Cole Schlesinger (presenting), Michael Greenberg, David Walker (Princeton University)

Review on networking: have an enterprise network with hosts, connected to a switch. In a SDN, the controller tells the switch which rules to use to deal with packets. Openflow 1.0 uses prioritised rules for this. Has predicates and actions. But switch hardware is not that simple: lots of tables in a switch pipeline. New configurable designs available now.

Openflow 2.0: splits interaction between controller and switch into two phases: 1. configuration (think flashing an FPGA); 2. population of the tables.

Contributions: core calculus for packet processing pipelines and controller policies; hardware models for three switch architectures; compilation algorithms for deploying general controller polices to target switch architectures.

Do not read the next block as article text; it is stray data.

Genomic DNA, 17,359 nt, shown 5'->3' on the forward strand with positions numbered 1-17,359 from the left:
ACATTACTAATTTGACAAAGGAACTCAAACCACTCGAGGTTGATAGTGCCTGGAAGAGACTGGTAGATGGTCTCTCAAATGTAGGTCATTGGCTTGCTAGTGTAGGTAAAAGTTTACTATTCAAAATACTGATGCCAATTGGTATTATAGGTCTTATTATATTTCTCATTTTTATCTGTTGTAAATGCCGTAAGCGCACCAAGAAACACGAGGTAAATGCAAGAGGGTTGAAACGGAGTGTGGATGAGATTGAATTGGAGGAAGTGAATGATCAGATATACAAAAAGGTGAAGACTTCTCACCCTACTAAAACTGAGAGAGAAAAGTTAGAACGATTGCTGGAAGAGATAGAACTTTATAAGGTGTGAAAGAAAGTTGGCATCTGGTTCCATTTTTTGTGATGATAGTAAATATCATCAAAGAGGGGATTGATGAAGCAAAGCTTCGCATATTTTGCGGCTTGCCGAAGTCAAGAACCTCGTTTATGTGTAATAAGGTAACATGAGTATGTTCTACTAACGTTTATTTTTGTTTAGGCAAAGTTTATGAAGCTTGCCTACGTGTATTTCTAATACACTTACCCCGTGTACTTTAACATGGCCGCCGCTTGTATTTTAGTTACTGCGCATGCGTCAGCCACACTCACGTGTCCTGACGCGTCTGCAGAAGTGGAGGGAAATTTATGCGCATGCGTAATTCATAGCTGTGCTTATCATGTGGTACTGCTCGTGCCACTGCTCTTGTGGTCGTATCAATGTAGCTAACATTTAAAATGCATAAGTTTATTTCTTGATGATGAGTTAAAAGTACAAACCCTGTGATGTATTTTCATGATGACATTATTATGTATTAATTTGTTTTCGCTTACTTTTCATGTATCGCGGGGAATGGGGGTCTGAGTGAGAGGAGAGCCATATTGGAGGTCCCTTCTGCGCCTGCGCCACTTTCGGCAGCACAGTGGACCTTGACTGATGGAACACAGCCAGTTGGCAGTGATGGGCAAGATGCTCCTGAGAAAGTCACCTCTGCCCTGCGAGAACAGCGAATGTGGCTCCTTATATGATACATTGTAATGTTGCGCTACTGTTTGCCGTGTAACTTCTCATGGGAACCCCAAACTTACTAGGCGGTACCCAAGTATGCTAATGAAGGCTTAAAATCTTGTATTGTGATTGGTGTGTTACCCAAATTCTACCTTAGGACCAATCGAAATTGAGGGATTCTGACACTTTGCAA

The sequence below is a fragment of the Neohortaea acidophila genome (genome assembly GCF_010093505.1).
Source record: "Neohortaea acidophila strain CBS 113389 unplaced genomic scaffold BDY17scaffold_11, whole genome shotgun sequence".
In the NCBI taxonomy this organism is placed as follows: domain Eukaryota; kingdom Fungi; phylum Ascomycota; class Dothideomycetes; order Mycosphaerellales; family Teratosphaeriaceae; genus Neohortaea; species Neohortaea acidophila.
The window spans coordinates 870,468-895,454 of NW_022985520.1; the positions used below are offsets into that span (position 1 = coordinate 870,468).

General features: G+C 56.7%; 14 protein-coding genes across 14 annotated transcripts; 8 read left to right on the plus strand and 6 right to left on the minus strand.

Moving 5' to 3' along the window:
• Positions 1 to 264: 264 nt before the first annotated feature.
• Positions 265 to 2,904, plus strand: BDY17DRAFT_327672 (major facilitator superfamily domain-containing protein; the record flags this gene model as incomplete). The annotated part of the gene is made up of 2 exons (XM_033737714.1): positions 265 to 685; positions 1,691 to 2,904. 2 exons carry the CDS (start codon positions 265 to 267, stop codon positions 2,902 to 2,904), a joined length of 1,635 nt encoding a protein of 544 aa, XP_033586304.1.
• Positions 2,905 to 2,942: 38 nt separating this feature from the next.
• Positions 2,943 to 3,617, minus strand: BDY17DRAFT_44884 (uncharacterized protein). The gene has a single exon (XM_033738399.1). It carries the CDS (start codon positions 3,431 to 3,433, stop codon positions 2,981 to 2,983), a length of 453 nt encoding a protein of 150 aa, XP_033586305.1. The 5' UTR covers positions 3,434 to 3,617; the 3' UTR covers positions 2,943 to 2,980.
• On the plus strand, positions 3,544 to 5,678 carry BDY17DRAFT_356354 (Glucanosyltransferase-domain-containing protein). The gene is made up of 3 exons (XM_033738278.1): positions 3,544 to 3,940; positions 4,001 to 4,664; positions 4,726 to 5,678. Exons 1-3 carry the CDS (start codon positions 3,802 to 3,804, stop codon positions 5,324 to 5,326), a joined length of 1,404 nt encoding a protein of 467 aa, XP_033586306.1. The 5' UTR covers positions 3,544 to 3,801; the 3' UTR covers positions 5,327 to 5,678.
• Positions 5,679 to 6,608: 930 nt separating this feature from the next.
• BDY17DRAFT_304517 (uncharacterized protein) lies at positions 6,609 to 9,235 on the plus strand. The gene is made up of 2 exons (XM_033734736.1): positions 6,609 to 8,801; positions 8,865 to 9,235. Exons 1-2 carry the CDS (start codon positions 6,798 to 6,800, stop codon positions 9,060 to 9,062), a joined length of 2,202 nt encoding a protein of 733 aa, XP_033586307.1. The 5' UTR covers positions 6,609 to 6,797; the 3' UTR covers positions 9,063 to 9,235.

Example: Broadcom "trident" switch. Each component can be thought of as function from packets sets of packets. (empty: drop, singleton: forward, multiple: e.g. flooding).

Have forwarding table; sequencing; if-statements over predicates; rewrite component.

Intel "flexpipe" supports reconfigurability. Each table can match on and write to every field. Also supports concurrency; introduce concurrency operator to model this.

What about the controller? Easiest for programmer to define virtual pipeline that describes the requirements.

New operator: packet duplication -- copy and run packet through multiple components.

Example: compilation to the barefoot "RMT" architecture -- three passes: 1. consolidate packet duplication (output ports must be known at the time of packet duplication, also need to add metadata to model processing as it would have taken place in the virtual pipeline); 2. refactor field modification; 3. place generated tables into physical tables (use commutativity of concurrency and other tricks -- the algorithm is a combination of brute force and dynamic programming).